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Michael Moore: Culture of Fear

Shortly after the release of Bowling for Columbine, Michael Moore's sly examination of gun-related violence, Moore delivered an address at Cambridge University. One male student stood in the back to ask a question. "You talk [disparagingly] about the culture of fear in 'Bowling for Columbine,'" he said, "so why do you have so much security?"

"Who said that I have so much security?" Moore replied.

"Well, you have actually quite a lot," the student insisted, whereupon someone in the front row pointed out three men in the room, each standing with hands clasped and legs apart, wearing khaki pants, white shirts, navy blazers, and small company badges. A small curly wire issued from each man's ear. "They assume that all these men are your bodyguards," he said.

"Why are they assuming that? Because they're black?" Moore asked, prompting a chorus of oohs, followed by clapping, from around the room. "I'm not in any jeopardy -- don't worry about me," he continued, pointing at his entourage. "One's my pilates instructor, one's my yoga instructor, that's my sister Anne, she's my bodyguard."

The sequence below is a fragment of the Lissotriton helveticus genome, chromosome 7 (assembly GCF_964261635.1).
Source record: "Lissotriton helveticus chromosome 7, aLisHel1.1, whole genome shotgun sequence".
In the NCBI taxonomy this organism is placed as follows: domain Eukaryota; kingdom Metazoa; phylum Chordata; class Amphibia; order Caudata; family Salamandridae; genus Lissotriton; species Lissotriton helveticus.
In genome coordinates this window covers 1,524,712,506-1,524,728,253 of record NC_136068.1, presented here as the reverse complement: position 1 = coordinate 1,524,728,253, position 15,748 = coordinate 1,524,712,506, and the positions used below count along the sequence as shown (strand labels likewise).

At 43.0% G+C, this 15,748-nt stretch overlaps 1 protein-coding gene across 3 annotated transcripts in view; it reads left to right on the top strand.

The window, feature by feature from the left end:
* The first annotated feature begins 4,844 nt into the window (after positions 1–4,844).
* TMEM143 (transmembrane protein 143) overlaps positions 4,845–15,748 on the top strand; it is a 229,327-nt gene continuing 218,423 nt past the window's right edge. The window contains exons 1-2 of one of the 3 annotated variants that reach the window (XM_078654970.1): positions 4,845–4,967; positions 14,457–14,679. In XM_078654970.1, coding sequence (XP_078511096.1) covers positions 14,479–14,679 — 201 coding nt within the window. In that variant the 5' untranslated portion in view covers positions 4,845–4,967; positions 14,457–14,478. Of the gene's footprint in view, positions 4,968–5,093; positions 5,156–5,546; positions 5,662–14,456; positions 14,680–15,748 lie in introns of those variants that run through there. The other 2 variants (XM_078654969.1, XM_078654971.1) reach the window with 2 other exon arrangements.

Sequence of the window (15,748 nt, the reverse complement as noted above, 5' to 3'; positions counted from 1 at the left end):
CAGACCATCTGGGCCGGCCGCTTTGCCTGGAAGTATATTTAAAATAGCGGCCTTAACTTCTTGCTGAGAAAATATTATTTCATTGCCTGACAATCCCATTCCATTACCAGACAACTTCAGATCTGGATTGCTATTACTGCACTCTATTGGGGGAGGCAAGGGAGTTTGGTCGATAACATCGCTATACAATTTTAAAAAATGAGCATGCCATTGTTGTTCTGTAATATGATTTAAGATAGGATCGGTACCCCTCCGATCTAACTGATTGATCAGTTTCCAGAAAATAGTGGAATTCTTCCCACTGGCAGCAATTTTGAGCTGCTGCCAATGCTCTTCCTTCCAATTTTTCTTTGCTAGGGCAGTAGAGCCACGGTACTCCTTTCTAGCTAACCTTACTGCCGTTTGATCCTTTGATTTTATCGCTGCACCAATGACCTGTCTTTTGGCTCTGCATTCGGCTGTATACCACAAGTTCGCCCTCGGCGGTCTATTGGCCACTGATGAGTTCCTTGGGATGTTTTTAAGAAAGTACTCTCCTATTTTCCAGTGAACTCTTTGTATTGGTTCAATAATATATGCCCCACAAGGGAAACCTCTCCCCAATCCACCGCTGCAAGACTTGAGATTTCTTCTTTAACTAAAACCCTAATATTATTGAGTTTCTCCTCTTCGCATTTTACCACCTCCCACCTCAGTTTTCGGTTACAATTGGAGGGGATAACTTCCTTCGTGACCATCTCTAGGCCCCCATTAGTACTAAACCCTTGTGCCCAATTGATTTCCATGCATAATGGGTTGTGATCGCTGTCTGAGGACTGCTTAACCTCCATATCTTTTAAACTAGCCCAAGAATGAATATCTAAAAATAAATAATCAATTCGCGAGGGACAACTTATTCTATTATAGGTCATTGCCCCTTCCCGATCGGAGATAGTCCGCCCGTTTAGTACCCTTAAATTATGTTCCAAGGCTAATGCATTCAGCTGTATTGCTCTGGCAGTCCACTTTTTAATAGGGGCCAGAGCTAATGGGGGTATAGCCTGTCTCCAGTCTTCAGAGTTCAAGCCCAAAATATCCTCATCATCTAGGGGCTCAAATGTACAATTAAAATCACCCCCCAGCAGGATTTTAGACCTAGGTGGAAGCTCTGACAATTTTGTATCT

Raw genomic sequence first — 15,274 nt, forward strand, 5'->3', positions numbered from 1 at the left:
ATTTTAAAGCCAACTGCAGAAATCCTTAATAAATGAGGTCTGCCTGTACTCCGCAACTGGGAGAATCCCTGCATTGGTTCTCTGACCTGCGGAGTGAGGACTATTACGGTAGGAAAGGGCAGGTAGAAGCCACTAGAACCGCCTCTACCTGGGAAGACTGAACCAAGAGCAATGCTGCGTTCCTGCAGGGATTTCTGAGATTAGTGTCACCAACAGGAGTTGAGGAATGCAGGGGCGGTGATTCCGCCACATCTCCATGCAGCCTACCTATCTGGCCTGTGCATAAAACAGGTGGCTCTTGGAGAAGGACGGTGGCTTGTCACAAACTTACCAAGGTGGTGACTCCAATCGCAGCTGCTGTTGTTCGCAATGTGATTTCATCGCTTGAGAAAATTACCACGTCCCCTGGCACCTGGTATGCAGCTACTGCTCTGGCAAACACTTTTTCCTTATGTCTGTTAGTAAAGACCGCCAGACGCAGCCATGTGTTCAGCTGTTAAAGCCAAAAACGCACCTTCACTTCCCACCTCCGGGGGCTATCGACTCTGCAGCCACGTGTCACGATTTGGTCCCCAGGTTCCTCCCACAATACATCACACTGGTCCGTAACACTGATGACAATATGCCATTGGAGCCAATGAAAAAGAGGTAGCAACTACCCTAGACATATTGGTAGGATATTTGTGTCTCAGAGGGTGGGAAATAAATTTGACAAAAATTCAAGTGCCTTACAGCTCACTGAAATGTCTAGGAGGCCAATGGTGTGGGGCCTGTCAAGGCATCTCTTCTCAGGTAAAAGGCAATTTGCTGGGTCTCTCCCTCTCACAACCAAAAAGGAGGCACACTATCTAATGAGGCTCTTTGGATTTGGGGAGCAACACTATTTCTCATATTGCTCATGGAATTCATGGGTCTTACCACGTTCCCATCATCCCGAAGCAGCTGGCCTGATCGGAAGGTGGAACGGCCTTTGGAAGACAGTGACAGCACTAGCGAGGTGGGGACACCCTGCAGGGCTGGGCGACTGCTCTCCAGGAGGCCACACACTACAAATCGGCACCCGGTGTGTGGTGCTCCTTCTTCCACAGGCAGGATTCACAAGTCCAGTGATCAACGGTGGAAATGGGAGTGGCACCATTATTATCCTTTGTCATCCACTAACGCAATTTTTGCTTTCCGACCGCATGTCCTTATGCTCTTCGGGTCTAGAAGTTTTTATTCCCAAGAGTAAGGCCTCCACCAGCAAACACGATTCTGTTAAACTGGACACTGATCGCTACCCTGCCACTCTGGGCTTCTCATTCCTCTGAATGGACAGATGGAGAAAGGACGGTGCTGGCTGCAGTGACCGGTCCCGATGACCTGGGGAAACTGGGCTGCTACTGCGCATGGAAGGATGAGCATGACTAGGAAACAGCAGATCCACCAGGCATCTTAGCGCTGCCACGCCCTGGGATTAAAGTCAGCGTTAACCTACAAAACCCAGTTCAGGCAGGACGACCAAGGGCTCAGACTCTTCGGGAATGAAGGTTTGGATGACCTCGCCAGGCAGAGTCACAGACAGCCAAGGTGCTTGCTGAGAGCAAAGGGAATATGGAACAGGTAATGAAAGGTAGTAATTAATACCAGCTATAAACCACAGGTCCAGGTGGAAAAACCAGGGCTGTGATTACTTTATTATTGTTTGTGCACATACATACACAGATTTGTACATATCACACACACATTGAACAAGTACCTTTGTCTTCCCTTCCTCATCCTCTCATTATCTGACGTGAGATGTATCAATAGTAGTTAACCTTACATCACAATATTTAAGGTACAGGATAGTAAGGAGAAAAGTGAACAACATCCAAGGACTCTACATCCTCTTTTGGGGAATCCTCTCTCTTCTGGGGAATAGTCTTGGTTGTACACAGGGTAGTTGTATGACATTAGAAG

(The three men were, of course, security guards.)

[While performing at the Roundhouse in London in 2002, Moore criticized the security so bitterly that, at the last show, the staff refused to open the theatre's doors until he apologized. Why might Moore need security? Among other questionable comments, he once suggested that passengers on the 9/11 planes were too wimpy to resist because they were white!]

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